The ratings agency Fitch on Friday downgraded the credit ratings of five eurozone countries, including Italy and Spain, DPa reported.
Italy was downgraded from A+ to A- and Spain from A to AA-, citing financing and monetary problems facing members of the single currency bloc.
Belgium, Slovenia and Cyprus were also downgraded.
The announcement came ahead of a European Union summit on Monday to discuss ways to put the continent back on a growth trajectory.
Earlier this month, ratings agency Standard & Poor's (S&P) downgraded the debt rating of nine European countries, including France and Austria, who were stripped of their prized top-notch triple A ratings.
Italy, Spain, Portugal and Cyprus were lowered two levels, while Malta, Slovakia, and Slovenia each fell one level.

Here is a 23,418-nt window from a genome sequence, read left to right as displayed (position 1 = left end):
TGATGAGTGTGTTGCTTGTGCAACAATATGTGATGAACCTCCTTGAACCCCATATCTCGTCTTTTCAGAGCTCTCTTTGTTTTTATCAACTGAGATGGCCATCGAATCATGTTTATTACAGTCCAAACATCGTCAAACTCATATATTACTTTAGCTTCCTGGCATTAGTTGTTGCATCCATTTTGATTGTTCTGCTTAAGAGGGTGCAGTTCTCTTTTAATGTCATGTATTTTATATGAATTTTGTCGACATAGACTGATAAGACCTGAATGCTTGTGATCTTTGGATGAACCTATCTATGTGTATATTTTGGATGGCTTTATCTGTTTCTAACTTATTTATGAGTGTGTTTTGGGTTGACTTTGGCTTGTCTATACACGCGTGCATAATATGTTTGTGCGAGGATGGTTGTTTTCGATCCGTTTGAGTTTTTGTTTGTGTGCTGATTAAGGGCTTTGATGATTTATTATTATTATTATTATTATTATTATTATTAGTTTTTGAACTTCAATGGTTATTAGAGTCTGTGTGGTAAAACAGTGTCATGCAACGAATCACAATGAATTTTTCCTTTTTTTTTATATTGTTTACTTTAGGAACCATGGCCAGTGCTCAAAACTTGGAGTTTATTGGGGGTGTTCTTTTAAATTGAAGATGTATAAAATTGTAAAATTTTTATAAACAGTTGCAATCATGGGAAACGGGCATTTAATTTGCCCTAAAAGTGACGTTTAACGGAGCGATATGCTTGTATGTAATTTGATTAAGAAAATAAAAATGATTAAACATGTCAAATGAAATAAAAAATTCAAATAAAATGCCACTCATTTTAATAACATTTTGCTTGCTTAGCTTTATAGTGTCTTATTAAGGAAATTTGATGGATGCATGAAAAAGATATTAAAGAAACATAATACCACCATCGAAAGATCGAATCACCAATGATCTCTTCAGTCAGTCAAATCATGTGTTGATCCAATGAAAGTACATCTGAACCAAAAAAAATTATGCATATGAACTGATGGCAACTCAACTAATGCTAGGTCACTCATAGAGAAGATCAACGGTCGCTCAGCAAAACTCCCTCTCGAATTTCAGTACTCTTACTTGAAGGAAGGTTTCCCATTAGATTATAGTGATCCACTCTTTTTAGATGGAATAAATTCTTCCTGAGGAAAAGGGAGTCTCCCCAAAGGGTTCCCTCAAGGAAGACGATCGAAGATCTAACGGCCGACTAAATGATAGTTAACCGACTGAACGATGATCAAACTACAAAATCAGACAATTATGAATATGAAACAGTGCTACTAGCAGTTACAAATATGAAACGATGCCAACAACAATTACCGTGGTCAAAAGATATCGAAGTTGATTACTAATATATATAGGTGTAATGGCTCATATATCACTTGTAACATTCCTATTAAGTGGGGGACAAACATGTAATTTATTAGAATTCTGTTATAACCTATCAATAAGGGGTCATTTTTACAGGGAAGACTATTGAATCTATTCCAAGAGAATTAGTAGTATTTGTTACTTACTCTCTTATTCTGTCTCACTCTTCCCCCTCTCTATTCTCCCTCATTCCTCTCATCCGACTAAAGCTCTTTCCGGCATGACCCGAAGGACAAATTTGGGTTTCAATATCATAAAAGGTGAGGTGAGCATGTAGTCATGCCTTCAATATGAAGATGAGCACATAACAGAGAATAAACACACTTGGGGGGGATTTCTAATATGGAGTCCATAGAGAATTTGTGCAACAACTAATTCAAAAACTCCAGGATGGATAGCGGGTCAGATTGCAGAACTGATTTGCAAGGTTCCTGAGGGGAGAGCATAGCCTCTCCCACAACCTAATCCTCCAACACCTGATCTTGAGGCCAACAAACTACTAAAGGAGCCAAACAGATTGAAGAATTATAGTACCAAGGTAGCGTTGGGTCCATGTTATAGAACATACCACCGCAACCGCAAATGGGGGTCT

Germany, the Netherlands, Finland and Luxembourg hung on to their top AAA ratings. Belgium, Estonia and Ireland also maintained their lower-level credit scores.
Over the past two years, EU officials have often criticized the wisdom of ratings agencies, arguing that rather than warning investors about future risks, they have exacerbated market tensions by exaggerating the extent of the eurozone's financial problems.
The same officials repeatedly pointed out that S&P and the two other firms that dominate the ratings market - Fitch and Moody's - failed to spot problems in US investment bank Lehman Brothers, whose collapse in 2008 sparked a global financial crisis.
At the World Economic Forum in Davos, Switzerland on Friday, US Treasury Secretary Timothy Geithner said efforts to help stem the eurozone crisis would depend on the steps that Europe took first.
"Our view is that the only way Europe is going to be successful in holding this together, making monetary union work, is to build a stronger firewall," he said.